[Note: This article was published as an opinion piece in the Chronicle of Philanthropy on September 11, 2019.]
Donor-advised funds are the fastest-growing segment of philanthropy, and that’s attracted a lot of attention — much of it critical.
Because so many charitable dollars are sitting in DAFs waiting to be granted to nonprofit organizations, a growing number of voices are arguing for a required distribution of assets and greater transparency. That seems only fair since donors get an immediate charitable deduction every time they put a dollar — or in some cases, millions of dollars — into an advised fund. And it seems even more important as the long bull market has meant assets accumulating in donor-advised funds are now worth more than $110 billion (or the equivalent of nine foundations the size of Ford.)
The usual response from community foundations, financial institutions, and other DAF sponsors has been to focus on the funds’ seemingly robust payout rate: that is, the percentage of their assets that is going each year to charity.
But recently the DAF sponsors have amped up that public-relations effort by introducing a new, peculiar, and ultimately meaningless measurement: the “DAF flow rate.”
Before examining the flow rate, we need to note that the payout rate is not without problems. The formulas to arrive at those percentages are often manipulated to exaggerate the apparent charitable impact, with Fidelity Charitable serving as a master of this dark art. What’s more, “grants to charity” counted by DAF sponsors include transfers from one DAF account to another — say, from Vanguard to Schwab — which should hardly be considered outright grants benefiting operating charities.
But as flawed and manipulated as the DAF payout rate may be, at least it’s a recognizable statistic, borrowed from the world of private foundations.
By contrast, the DAF flow rate has simply appeared out of nowhere in the past few months. The DAF flow rate is a term that seems to have been borrowed from the science of hydrology — or perhaps household plumbing — to illustrate how much money is going out from donor-advised funds relative to how much is coming in.
It’s essentially just a ratio: the amount in grants distributed from donor-advised funds to charities in a year divided by the amount donors contributed to their funds that year.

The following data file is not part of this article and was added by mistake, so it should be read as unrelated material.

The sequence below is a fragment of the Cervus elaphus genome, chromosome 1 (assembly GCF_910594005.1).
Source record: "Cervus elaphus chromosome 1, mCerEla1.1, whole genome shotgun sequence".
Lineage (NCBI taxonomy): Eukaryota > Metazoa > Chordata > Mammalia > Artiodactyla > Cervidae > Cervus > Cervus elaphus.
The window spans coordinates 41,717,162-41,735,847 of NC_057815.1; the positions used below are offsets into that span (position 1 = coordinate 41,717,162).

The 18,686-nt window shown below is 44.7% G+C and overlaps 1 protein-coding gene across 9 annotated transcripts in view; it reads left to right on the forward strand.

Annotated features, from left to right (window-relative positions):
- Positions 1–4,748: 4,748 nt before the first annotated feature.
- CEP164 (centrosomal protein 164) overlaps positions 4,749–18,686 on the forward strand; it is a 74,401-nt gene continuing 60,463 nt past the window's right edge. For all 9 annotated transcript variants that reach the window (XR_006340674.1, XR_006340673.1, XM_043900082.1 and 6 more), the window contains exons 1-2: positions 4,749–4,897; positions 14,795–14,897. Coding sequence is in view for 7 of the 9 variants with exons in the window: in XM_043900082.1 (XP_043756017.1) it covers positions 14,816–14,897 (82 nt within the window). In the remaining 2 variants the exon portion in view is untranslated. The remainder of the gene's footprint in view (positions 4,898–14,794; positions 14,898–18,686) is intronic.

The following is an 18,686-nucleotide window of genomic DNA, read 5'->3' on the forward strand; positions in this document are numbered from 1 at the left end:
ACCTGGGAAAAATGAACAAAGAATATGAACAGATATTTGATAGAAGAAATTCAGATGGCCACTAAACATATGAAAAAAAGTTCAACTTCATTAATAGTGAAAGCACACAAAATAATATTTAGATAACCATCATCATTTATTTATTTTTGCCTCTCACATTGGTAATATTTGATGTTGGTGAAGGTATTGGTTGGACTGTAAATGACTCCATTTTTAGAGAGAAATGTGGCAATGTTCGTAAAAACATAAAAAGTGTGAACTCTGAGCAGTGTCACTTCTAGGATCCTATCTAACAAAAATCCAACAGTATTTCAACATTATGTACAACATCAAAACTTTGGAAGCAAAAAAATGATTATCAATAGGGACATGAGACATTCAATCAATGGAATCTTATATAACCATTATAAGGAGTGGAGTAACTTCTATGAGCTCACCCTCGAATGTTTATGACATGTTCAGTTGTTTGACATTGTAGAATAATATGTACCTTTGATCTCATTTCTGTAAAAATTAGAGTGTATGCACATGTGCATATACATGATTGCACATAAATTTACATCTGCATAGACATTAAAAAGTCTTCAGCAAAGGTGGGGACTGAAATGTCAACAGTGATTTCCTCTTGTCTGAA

A recent study of community foundations by Candid and the Columbus Foundation makes a point of noting that last year 39 percent of community foundations had a DAF flow rate of more than 100 percent. Which, frankly, means absolutely nothing.
Meaningless and Misleading
To gain an appreciation of the absurdity of the measurement, let’s imagine a sponsoring organization that receives annual contributions of $1,000 and each year earns 10 percent and distributes 10 percent to charity.
In its first year, it makes a distribution of $100 and receives a contribution of $1,000, making a flow rate of 10 percent.
Does it make any sense to imply that this DAF sponsor is 10 times more effective in year 10 than it was in year 1?
Clearly, this is an oversimplified example, but it underscores the specious basis for flow rate. Like much of DAF World, a flow rate of 100 percent sounds good: “Hey! As much is going out as is going in! Who are charities to complain?!” But the concept is meaningless and misleading. Creating a ratio between donations to and distributions from DAFs implies a connection, as though DAFs are a pass-through sort of mechanism. But that’s a red herring.
In fact, contrary to what the DAF industry is implying, the reason flow rates are at or approaching 100 percent is mostly because DAF assets have been accumulating for years — the very “warehousing” of charitable assets that has been such a rich target for those of us asking DAF sponsors and Congress to change the rules to encourage more money to flow out the door to nonprofits desperately in need of support.
Here’s what has been happening to DAFs over all, in actual dollars:
Annual contributions to donor-advised funds rose sharply from 2009 to 2017, from $6.85 billion to $29.23 billion, according to the National Philanthropic Trust. Combined with a healthy investment return, the ever-rising level of contributions to DAFs means that donor-advised-fund assets have grown enormously, even accounting for annual distributions to charity. And, of course, distributions from a huge pool of funds is going to be larger as a result. That big reservoir of invested money can’t help but spill out ever-rising charitable contributions.